As the elephant king lay dying, struck silent by his pain, able only to breathe shattered breaths, his mind thought its last thoughts.
He could forgive the ones who had killed him. But forgiveness would do his people no good.
He could lay a curse upon the ones who had killed him, villains and villagers alike. He was a king. The ghosts of his ancestors would answer his summons and grant him his last wish. But curses were dangerous, not just to those who were cursed, but to those who did the cursing. He himself would be safe beyond the veil that separated life and death. But his people, who still lived, might suffer from some unforeseen recoil of his curse.
So there was only one course that the elephant king could take to do what he could not do in life, to protect his people.
Hazy shapes approached him, drawn by the scent of his blood. The carrion eaters. They would wait until they were certain he was dead. He did not have his tusks, and he did not have his strength. But they would wait nonetheless. If they did not fear him, then perhaps they waited out of respect.
That thought gave the elephant king some comfort. He was not alone then. Though his people had fled as he had bid them to, he would not die alone, or surrounded by enemies. The last pulses of life would flow through him as he was surrounded by those would make sure that no enemies stole any more parts of him.
And so, with the first of his last breaths, the elephant king blessed the carrion eaters.
As he uttered the blessing, the elephant king became filled with certainty and grief. The certainty was his own. But the grief was not.
He rolled one glossy black eye toward the sky, and there he saw a bird circling. A vulture, he thought at first. Another carrion eater. But the shape was a familiar one.
The cold hollows left by his once majestic tusks screamed and screamed in agony. But the elephant king himself was silent. His certainty grew as he watched the shape of the gull wheeling overhead. And with the second of his last breaths, he uttered a story, his story. And he heard the gull cry out in grief and gratitude.
And the elephant king’s certainty grew.
Even as his despair grew. For his life was leaking away, and fear still clung to his heart. He felt no peace or serenity when he used his last breath to utter a plea. He had broken his promise to his people. More promises would do them no good. So he forsook all promises, and he uttered a plea to the ghosts of his ancestors.
“Let me stay,” he asked. “Let me walk beside them and comfort them when they lie dying as I lie dying, so that none die alone. Let me appear to them, and let me grant them the peace and serenity that I could not grant them in life.”
At last…at last his suffering came to an end. The elephant king died.
And the carrion eaters stalked toward what was left of him.
The gull returned home, wailing as she went, and all the creatures of the forest heard.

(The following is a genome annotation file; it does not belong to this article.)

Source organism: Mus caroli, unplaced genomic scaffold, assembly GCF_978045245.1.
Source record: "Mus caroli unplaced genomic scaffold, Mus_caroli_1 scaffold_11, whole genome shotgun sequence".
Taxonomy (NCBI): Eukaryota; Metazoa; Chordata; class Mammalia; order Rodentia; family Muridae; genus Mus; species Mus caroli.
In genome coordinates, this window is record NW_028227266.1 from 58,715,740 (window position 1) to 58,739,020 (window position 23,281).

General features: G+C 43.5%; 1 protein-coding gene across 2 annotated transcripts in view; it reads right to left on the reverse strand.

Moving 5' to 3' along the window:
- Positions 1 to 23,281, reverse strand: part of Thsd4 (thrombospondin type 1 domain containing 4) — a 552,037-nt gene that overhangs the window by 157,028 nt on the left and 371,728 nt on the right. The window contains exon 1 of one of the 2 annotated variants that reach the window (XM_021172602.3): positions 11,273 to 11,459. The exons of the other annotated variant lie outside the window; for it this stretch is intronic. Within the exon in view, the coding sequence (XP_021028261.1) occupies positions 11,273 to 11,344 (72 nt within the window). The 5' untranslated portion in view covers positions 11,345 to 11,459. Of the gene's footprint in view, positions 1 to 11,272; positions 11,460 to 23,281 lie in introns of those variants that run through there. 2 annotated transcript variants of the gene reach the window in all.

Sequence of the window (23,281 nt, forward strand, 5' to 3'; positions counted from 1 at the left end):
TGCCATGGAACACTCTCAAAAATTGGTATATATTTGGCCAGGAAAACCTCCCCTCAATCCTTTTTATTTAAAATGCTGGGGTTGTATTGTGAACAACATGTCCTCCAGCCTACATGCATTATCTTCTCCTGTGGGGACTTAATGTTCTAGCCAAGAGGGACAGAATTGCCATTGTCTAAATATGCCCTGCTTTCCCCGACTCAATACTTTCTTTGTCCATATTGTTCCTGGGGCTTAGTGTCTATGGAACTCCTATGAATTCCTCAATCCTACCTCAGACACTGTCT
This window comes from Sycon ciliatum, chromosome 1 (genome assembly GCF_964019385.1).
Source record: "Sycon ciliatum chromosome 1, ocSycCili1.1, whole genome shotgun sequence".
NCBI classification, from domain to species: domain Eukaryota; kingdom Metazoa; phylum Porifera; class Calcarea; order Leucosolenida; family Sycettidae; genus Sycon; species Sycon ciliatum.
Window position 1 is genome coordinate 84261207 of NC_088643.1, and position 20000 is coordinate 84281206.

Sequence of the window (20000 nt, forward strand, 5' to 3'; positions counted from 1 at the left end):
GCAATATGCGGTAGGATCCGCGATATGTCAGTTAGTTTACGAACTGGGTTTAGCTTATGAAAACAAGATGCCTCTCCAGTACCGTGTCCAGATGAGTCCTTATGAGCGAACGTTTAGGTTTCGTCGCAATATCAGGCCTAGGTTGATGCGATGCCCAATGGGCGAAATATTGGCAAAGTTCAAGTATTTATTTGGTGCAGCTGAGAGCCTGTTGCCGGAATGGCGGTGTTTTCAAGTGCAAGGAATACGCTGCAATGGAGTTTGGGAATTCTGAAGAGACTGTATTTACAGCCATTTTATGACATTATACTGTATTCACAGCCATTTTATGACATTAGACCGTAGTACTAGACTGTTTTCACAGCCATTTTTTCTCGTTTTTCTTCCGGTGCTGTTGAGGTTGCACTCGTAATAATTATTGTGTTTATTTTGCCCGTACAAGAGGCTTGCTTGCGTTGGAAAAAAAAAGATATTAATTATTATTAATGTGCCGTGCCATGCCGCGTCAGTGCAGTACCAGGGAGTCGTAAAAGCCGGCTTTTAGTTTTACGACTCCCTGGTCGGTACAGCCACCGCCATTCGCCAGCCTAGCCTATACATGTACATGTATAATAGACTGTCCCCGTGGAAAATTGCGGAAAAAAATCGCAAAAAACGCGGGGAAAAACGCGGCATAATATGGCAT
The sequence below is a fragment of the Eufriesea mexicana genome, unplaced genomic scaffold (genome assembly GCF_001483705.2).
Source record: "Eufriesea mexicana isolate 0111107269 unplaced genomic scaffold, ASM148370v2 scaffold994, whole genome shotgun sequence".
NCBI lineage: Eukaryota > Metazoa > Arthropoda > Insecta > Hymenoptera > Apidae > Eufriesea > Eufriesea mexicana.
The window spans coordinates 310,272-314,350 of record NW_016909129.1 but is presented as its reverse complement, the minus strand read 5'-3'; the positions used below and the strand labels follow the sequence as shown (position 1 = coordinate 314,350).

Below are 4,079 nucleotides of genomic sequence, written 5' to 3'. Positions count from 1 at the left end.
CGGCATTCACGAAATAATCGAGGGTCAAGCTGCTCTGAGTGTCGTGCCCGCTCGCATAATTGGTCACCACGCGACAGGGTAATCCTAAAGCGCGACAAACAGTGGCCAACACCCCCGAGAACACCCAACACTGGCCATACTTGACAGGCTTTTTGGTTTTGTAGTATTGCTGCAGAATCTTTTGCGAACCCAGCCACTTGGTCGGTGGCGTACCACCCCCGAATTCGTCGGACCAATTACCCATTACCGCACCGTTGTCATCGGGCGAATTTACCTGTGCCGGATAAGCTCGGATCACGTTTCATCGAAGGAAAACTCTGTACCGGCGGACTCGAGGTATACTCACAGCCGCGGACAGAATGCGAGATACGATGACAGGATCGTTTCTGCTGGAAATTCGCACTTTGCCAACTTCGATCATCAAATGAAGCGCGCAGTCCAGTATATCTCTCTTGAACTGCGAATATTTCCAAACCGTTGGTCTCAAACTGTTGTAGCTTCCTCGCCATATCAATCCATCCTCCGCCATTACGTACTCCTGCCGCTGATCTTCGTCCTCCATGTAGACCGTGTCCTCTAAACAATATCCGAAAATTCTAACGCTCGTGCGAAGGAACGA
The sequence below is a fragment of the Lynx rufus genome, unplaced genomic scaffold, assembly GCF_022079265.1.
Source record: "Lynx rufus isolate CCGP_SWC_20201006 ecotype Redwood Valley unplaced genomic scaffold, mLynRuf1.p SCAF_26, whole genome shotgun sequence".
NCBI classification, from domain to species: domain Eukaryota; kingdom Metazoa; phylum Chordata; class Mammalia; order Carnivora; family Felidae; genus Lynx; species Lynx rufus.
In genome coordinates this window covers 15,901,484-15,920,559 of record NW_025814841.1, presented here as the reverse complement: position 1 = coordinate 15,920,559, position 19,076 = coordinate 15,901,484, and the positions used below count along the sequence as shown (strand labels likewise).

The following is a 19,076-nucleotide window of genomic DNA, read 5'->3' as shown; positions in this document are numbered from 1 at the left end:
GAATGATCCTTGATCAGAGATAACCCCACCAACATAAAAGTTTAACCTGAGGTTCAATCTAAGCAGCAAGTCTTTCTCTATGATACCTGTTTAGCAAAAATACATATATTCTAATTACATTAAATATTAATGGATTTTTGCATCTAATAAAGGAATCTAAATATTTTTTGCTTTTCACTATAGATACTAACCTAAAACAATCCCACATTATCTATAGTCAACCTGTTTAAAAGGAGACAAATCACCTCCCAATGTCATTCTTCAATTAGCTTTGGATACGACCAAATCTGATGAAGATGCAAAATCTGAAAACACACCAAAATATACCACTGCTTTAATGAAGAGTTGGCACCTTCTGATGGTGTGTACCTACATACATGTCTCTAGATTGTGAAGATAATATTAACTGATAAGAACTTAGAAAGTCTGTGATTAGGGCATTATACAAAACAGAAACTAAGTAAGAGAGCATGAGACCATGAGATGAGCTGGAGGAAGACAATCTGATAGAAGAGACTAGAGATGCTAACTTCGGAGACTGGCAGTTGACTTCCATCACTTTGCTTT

That very night, the gull gathered her people, and she told them the tale of the elephant king.
When she first began to tell the tale, on that night and many to follow, most of it was true. Most of it was told as he had told it to her with the second of his last breaths.
The elephants’ tusks were being stolen. Many of them were killed or left maimed because a people who walked on their hind legs coveted the tusks. To protect his people, the elephant king took them deeper and deeper into the forest, and he ordered them to avoid the hind-legged hunters. But the hunters were cunning and small. And the elephants were large. It was not easy for them to hide.
The elephant king entreated the help of his own people. And they guarded themselves as best they could. But still the hunters came.
So the elephant king sought the advice of other peoples.
A monkey prince struck upon an idea that the elephant king was certain would work. The monkey covered all the elephants’ tusks with a paste made from dirt and stone. When the paste hardened, it appeared that all the elephants had tusks made of rock. The king hoped that the rocky tusks would be unappealing to any hunters. The rough and heavy tusks were unwieldy and ugly. But if they would save his people, the elephant king would silence their complaints and ensure they maintained the illusion.
But the hunters were unrelenting. They discovered the ruse far more quickly than the monkey prince or the elephant king expected.
A lion queen next tried to help, by offering to teach the elephants how to walk and move as quietly as cats. Lions were not as massive as elephants, but they were large creatures. The queen believed that if lions could move with stealth and silence, so could the elephants do, if they only learned how. But the elephants were skittish and wary of lions coming too close to them. So this plan too failed.
An ordinary gull next came to the elephant king, for she had been watching the king’s attempts to protect his people, and she knew of the only way that the elephants would be safe from the hunters.
“Would you suggest that the elephants learn to fly?” the elephant king asked the gull.
But the gull knew that this would be foolish. If elephants could be small and winged, then they might escape the notice of the hunters. But if elephants could be small and winged, they would no longer be grand and magnificent. They would no longer be elephants
“There is only one way your people could escape the notice of the hunters,” the gull said. “And that is if you no longer had tusks.”
The elephant king lamented then, for it seemed the gull was right. He could see no other way for the elephants to survive the hunters.
But without their tusks, he wondered how long they would survive all other dangers.
The elephants continued to be hunted. And there were many lamentations for those who were fallen.
One day, the king himself was hunted. He was long-lived and his tusks had grown as long as his years. The hunters felled him, and they took his tusks.
And the elephant king died, and as he died, he uttered a pleas to the ghosts of his ancestors that his spirit might remain with his people, and that he might appear to them when they were struck down to give comfort in their last moments of life.
He had ordered his people to flee and to leave him. And they had obeyed. They had obeyed because they loved their king. And they had obeyed because they feared the hunters.